In the aftermath of the incident in Ukraine, a rocket fired from Gaza landed approximately a mile from Tel Aviv's Ben Gurion Airport, prompting the FAA to issue a temporary advisory that U.S. airlines avoid the destination.
Statistically speaking, the risk of a random rocket striking the terminal or an aircraft or injuring passengers at Tel Aviv's airport is relatively low, but it's not a risk that everybody wants to take, and that includes commercial airlines.
It may be that the Malaysian Flight 17 disaster prompted the FAA to respond to the rocket attack in Israel more swiftly and aggressively than it otherwise would have, but we think its notice to U.S. airlines was a defensible precaution.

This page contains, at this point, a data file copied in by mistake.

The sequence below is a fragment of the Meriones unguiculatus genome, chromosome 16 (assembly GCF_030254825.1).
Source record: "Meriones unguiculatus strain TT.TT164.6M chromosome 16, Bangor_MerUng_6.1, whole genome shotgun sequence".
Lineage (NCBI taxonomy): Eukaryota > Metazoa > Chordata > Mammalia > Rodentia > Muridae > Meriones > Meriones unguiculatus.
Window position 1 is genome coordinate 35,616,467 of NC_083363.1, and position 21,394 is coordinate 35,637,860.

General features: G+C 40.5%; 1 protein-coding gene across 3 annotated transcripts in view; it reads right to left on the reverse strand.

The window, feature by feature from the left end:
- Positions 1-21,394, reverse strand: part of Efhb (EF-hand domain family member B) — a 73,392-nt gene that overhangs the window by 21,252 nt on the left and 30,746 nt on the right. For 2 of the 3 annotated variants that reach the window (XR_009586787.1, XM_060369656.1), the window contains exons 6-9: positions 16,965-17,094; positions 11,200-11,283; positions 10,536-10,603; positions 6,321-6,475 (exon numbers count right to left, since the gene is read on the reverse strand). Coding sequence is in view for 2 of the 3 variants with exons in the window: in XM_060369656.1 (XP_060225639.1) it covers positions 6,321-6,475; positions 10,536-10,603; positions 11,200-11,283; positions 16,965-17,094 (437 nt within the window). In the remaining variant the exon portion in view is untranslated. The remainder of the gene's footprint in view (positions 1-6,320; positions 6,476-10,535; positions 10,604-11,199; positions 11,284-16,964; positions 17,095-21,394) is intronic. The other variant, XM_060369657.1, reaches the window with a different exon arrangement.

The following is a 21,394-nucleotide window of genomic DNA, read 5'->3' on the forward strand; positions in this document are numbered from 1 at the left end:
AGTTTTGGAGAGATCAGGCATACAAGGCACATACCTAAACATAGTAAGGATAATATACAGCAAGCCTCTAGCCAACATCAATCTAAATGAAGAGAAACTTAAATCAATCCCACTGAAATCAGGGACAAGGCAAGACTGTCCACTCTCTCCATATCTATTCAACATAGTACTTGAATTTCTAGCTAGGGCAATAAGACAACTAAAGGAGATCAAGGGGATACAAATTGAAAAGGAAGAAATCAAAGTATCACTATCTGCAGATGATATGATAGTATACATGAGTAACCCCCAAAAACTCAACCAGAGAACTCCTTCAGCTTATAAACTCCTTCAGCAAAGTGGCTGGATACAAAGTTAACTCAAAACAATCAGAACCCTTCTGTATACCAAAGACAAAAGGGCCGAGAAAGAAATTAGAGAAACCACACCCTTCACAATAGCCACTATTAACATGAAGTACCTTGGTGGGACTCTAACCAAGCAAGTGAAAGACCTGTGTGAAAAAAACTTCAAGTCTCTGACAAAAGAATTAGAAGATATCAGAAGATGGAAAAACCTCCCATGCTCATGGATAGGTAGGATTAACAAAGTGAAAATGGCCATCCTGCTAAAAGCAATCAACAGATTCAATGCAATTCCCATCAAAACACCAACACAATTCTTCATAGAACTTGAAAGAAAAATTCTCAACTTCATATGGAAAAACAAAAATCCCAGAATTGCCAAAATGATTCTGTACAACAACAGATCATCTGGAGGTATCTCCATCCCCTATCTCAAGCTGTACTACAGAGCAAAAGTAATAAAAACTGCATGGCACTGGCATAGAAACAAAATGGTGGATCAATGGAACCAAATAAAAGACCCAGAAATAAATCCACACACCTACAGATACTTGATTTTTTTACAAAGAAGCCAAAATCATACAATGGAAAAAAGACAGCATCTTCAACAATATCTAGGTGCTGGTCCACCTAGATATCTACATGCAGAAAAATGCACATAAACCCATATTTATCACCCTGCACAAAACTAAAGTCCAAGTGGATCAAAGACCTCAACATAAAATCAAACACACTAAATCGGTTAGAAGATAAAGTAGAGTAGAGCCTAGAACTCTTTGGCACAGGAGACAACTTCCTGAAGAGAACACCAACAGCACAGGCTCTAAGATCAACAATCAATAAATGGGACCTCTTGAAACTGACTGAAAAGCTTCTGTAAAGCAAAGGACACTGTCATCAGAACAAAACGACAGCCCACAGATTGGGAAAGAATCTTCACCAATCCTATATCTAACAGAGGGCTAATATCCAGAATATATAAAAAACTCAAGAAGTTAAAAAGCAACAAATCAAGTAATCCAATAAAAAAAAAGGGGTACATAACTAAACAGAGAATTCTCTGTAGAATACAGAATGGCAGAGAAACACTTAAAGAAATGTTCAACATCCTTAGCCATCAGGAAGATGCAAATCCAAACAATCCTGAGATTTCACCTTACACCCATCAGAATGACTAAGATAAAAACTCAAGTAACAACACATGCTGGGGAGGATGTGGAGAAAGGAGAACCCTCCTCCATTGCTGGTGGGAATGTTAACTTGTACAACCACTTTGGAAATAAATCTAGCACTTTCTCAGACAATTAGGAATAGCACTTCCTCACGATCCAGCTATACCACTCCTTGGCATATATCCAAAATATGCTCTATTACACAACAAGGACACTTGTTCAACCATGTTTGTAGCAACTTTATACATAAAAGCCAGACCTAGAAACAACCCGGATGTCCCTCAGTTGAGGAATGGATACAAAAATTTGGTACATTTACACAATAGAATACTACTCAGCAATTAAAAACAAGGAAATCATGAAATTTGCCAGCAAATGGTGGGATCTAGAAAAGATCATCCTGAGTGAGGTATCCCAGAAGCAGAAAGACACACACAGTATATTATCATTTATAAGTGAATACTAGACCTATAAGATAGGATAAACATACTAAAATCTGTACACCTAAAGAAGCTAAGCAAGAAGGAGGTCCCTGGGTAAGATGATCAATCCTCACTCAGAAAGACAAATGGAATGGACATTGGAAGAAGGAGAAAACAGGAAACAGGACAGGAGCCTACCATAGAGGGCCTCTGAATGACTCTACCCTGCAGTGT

That didn't stop former New York mayor Michael Bloomberg from flying to Israel last week on El Al to protest the FAA action and to "show support for Israel's right to defend itself."
We don't question Israel's right to defend itself, but neither do we question the right of travelers or travel companies to make their own determinations about where they feel safe.
Israel may be "open for business," as its tourism officials proclaim, but that doesn't mean discretionary travelers have any obligation to go there when bombs are falling.
We have long believed that tourism promotes peace, but history has also shown that it works both ways.